The matter was heard by a Division Bench. It was admitted by both the parties, that the award required to be stamped. The Division Bench felt that it was not necessary at that stage of the proceeding to answer the second question, viz., whether the award required registration. The Division Bench only answered the third question, viz., whether an award could be remitted under Section 16(c) of the arbitration Act to the arbitrate to get it stamped, and it answered that question in the affirmative. The Division Bench held that a want of stamp would be illegality apparent on the face of the award and, therefore, the case would fall under Section 16(1)(c) of the arbitration Act. It was also held, following the case of Lakhmichand v. Kalloolal 1956 Nagpur L.J. 504 that the copying of the award on a stamped paper was purely ministerial and making of an award did not deprive the arbitrator of the authority to copy an award on the requisite stamp paper. The Division Bench approved of the decision in . The matter was taken to the Supreme Court and the Supreme Court, after referring to the provisions of Section 16(1)(c) of the arbitration Act, at page 553, made the following observations:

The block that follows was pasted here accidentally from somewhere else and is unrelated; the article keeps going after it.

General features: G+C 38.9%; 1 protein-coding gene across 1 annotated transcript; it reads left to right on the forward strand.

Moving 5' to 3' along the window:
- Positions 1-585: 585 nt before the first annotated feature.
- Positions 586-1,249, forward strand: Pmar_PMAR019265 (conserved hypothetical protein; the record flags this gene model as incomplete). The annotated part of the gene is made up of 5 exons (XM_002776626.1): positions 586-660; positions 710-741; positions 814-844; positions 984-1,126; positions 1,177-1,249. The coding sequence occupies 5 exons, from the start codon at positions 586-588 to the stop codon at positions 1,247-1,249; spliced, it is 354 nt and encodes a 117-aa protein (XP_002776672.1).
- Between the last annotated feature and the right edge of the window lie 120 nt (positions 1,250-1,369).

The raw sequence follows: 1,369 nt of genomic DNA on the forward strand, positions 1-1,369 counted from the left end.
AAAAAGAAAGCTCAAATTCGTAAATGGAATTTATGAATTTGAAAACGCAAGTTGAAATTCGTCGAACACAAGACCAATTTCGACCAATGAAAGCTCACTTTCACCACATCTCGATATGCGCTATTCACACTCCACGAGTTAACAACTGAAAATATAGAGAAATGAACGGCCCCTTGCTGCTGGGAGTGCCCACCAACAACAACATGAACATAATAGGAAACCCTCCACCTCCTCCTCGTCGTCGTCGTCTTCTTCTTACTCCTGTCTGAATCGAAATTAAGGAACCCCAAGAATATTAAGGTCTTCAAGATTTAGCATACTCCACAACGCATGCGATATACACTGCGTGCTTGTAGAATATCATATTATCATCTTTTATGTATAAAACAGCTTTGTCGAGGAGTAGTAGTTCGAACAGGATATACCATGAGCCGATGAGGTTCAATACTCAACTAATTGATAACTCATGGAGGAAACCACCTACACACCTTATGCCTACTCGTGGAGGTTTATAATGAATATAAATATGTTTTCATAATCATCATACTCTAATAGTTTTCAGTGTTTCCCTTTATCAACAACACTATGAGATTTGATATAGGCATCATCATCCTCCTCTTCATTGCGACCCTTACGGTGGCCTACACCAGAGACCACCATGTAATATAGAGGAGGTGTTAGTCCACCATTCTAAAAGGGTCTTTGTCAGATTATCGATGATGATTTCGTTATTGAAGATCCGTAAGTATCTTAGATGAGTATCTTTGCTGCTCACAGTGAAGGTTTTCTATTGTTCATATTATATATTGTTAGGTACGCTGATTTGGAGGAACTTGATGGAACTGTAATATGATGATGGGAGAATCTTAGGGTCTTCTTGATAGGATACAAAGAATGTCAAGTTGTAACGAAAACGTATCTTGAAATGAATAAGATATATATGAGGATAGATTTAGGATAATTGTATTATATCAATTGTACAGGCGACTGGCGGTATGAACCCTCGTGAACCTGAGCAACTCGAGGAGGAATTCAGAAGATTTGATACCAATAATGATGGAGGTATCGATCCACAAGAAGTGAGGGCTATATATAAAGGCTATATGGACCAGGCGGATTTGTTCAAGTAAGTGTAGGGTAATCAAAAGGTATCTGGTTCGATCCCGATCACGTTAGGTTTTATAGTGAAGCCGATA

We think that the Division Bench of the High Court was clearly in error. Under Section 16 of the arbitration Act an award can be remitted to the arbitrators only for reconsideration. When it is remitted for re-writing it on a stamped paper, it is not remitted for reconsideration. Reconsideration by the arbitrators necessarily imports fresh consideration of matters already considered by them. Now they can only consider and give a decision upon matters which are referred to them under the arbitration agreement. It follows that the reconsideration can only be as to the merits of the award. They consider nothing when they re-write the award on a stamped paper. We think the matter was correctly put by Mitter, J.; in Nani Bala Saha v. Ram Gopalsaha : AIR1945Cal19 in the following observation: